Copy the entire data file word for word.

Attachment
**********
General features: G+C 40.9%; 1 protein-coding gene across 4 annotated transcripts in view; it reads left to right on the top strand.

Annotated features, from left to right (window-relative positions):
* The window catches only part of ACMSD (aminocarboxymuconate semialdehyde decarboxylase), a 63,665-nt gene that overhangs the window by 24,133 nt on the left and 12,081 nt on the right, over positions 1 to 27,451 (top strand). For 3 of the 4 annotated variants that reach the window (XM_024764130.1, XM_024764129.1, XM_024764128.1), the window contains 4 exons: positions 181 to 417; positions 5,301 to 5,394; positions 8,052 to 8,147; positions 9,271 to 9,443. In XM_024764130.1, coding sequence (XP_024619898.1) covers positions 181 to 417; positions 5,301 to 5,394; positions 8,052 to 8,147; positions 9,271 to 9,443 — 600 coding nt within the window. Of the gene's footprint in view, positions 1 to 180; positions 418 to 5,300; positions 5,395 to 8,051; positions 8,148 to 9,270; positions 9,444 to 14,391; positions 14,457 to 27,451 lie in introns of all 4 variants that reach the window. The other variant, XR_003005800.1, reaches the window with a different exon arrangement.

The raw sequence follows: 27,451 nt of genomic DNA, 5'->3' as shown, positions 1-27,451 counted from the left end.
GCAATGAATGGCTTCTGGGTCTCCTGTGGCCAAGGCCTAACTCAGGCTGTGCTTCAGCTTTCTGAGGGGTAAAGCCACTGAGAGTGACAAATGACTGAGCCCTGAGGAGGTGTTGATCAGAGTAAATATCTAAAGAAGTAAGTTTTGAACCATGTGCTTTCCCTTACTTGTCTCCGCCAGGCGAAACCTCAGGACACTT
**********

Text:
General features: G+C 40.9%; 1 protein-coding gene across 4 annotated transcripts in view; it reads left to right on the top strand.

Annotated features, from left to right (window-relative positions):
* The window catches only part of ACMSD (aminocarboxymuconate semialdehyde decarboxylase), a 63,665-nt gene that overhangs the window by 24,133 nt on the left and 12,081 nt on the right, over positions 1 to 27,451 (top strand). For 3 of the 4 annotated variants that reach the window (XM_024764130.1, XM_024764129.1, XM_024764128.1), the window contains 4 exons: positions 181 to 417; positions 5,301 to 5,394; positions 8,052 to 8,147; positions 9,271 to 9,443. In XM_024764130.1, coding sequence (XP_024619898.1) covers positions 181 to 417; positions 5,301 to 5,394; positions 8,052 to 8,147; positions 9,271 to 9,443 — 600 coding nt within the window. Of the gene's footprint in view, positions 1 to 180; positions 418 to 5,300; positions 5,395 to 8,051; positions 8,148 to 9,270; positions 9,444 to 14,391; positions 14,457 to 27,451 lie in introns of all 4 variants that reach the window. The other variant, XR_003005800.1, reaches the window with a different exon arrangement.

The raw sequence follows: 27,451 nt of genomic DNA, 5'->3' as shown, positions 1-27,451 counted from the left end.
GCAATGAATGGCTTCTGGGTCTCCTGTGGCCAAGGCCTAACTCAGGCTGTGCTTCAGCTTTCTGAGGGGTAAAGCCACTGAGAGTGACAAATGACTGAGCCCTGAGGAGGTGTTGATCAGAGTAAATATCTAAAGAAGTAAGTTTTGAACCATGTGCTTTCCCTTACTTGTCTCCGCCAGGCGAAACCTCAGGACACTT